But right here, squeezed between Dr. Philip E. Castle of the National Institutes of Health and Drs. Kevin Whaley, Thomas Moench, and Richard Cone of the Johns Hopkins Department of Biophysics is that guy again, Timothy E. Hoen, Parkville High, class of '72, Hopkins research technician, 1999.

The paper, one of several in which Hoen appears as a collaborator, is titled "Contraceptive Testing of Vaginal Agents in Rabbits," and it may provide, according to Hoen, perhaps the most complete description in the literature about rabbit semen collection. As a member of Cone's lab team, Hoen finds himself at the forefront of research in the forefront of sexually transmitted diseases and unwanted pregnancies.

"That's the paper I'm most proud of," he says. "In the academic world, being second author in an article for some people is--yew! Not so great. But we spent many years developing these techniques and doing this study, and unlike many scientific papers, where the researchers just say, 'This is what I did, here are the results, and here are my interpretations,' our paper tells you exactly, step-by-step, how you do it. In a lot of papers, the materials-and-methods sections are a little weak, that's my opinion. But here we tell you exactly how to make a device that collects rabbit sperm.

"How do you do that? How do you inject different fluids into a rabbit's vagina? I mean, specifically, how do you do these things so you can replicate a study accurately--collect semen, not stress or hurt the animals, time after time? So now, if someone wants to do a follow-up, here it is, they can use this paper and be light-years ahead.

"Because it's tough. A rabbit is not an easy animal to work with. A rat or a mouse--a lot easier. You walk into a lab with mice, they don't notice a thing. But step in there with the rabbits, they stop, they start looking around. Rabbits are sensitive animals. They're also bigger and stronger. They can hurt you. They scratch you. You cause any discomfort to a rabbit and it screams. A high-pitched scream. The last thing you want is a rabbit screaming--whether it's out of pain or anything else ... fear. Who knows what else is going on in the body when they have that much emotion going on? Believe me, a rabbit stresses very easily."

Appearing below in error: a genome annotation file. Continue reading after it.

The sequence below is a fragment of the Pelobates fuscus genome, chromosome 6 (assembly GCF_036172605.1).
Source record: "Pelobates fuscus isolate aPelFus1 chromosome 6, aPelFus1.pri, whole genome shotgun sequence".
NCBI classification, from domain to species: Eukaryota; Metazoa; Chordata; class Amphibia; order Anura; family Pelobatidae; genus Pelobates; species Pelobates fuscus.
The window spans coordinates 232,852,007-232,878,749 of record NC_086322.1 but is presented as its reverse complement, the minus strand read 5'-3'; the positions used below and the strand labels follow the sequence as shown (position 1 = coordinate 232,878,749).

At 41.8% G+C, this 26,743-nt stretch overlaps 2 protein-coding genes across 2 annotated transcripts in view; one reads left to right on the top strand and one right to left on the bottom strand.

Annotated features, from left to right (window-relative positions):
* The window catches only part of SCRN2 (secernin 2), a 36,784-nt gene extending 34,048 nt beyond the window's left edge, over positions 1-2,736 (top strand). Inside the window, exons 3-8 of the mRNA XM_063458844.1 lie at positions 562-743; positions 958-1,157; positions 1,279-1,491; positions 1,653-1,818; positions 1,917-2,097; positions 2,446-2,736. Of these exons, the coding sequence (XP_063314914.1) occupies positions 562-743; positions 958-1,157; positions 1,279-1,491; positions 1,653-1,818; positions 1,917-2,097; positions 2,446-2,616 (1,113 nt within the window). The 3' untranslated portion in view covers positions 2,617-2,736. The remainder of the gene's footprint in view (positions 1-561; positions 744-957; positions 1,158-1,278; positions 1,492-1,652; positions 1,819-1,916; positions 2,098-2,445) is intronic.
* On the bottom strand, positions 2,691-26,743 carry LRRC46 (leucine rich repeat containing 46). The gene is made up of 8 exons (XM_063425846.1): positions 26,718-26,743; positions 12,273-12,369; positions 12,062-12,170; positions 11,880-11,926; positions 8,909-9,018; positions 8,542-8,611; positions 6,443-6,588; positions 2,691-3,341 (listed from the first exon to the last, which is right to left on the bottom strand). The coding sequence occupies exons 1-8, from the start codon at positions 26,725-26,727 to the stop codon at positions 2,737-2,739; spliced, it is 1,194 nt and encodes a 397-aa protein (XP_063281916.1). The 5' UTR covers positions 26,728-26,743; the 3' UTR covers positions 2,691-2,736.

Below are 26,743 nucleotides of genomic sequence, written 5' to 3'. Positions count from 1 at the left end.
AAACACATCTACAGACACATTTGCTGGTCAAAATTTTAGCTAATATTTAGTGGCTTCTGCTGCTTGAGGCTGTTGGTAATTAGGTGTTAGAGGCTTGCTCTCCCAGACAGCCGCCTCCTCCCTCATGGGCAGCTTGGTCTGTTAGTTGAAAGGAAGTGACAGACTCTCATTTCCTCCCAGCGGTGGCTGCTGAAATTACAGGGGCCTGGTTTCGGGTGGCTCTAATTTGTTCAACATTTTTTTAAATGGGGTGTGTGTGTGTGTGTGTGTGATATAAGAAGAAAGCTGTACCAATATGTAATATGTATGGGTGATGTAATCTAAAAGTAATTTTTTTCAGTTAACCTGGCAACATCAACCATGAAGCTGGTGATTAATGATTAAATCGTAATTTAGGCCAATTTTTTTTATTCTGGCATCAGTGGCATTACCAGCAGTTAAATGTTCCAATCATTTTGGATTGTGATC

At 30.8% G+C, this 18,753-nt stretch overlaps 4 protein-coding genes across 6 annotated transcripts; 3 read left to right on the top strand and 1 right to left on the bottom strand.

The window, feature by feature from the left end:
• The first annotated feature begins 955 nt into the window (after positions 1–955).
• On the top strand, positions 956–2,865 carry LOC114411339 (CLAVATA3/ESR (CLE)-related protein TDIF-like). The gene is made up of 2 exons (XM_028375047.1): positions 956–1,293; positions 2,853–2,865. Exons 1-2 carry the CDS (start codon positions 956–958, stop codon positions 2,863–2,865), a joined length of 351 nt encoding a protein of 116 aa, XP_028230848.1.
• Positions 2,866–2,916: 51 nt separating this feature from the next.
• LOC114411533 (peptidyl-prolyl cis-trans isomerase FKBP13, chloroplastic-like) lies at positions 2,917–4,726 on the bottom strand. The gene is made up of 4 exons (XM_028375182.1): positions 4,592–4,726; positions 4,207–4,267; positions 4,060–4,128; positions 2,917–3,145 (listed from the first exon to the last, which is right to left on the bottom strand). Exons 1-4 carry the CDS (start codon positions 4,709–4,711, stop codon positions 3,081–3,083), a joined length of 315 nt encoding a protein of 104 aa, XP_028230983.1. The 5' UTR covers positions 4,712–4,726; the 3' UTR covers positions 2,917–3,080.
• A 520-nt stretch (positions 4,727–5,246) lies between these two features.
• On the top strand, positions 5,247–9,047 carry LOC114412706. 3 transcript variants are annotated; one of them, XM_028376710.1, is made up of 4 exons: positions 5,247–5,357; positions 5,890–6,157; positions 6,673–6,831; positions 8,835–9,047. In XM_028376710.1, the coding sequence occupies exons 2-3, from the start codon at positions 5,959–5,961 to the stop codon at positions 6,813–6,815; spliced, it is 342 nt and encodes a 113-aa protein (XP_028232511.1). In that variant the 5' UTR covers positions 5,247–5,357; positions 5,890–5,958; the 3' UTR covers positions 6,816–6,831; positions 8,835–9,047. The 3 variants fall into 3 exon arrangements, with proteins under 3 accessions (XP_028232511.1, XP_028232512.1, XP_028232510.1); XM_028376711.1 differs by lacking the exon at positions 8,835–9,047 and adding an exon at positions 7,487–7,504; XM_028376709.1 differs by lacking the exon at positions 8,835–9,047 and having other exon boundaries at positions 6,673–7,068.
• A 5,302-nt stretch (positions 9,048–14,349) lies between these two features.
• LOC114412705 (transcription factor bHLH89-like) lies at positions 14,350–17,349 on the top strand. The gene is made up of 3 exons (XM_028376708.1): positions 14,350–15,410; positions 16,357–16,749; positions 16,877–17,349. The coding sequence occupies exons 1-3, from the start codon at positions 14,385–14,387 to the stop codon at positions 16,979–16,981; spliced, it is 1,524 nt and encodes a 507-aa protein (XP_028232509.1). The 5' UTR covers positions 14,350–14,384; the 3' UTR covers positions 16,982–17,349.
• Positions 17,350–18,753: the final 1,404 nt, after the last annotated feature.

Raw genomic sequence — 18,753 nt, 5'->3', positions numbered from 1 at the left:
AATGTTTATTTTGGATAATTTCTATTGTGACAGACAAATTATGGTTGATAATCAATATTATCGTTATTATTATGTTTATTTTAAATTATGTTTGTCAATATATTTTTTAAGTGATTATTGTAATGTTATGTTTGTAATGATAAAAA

A conversation with Hoen is like a movable feast. It begins the day you meet and it never ends.

WHY WOULD PEOPLE GIVE me money for the rainforest? What's the hook? Well, a lot of reptiles are found in the rainforest. And the pet industry as a whole, to me, needs a lot of improvement. A lot of animals they sell--I'm talking professional pet store people--it's about money for them. Well, that's fine, money's okay if you're selling furniture or inanimate objects. But when you're selling living things, there must be more consideration than just money. Not to say you can't make a profit on animals, but it has to be in a way that has some consideration for their well-being. Is it going to be cared for? Is it healthy? For some people, it's just about cost. Why would you spend $10,000 or $20,000 on a snake? It's not because of the snake, believe me. It's worth $20,000 because of how many you can breed and sell out of it ..."

While you're waiting for him to get around to answering his own question ("Why would people give me money for the rainforest?") he also perambulates around the front of his house, a trailer tucked deep in the craw of Harford County horse country. A visit to Hoen's house is a tour that begins with an introduction to a butterfly bush, 10 or 12 varieties of grasses in the "yard" he mows thrice a year, pear and cherry and peach trees, and a brief stop at an artificial riverbed and pond down the bank that he built to recreate a natural habitat for turtles.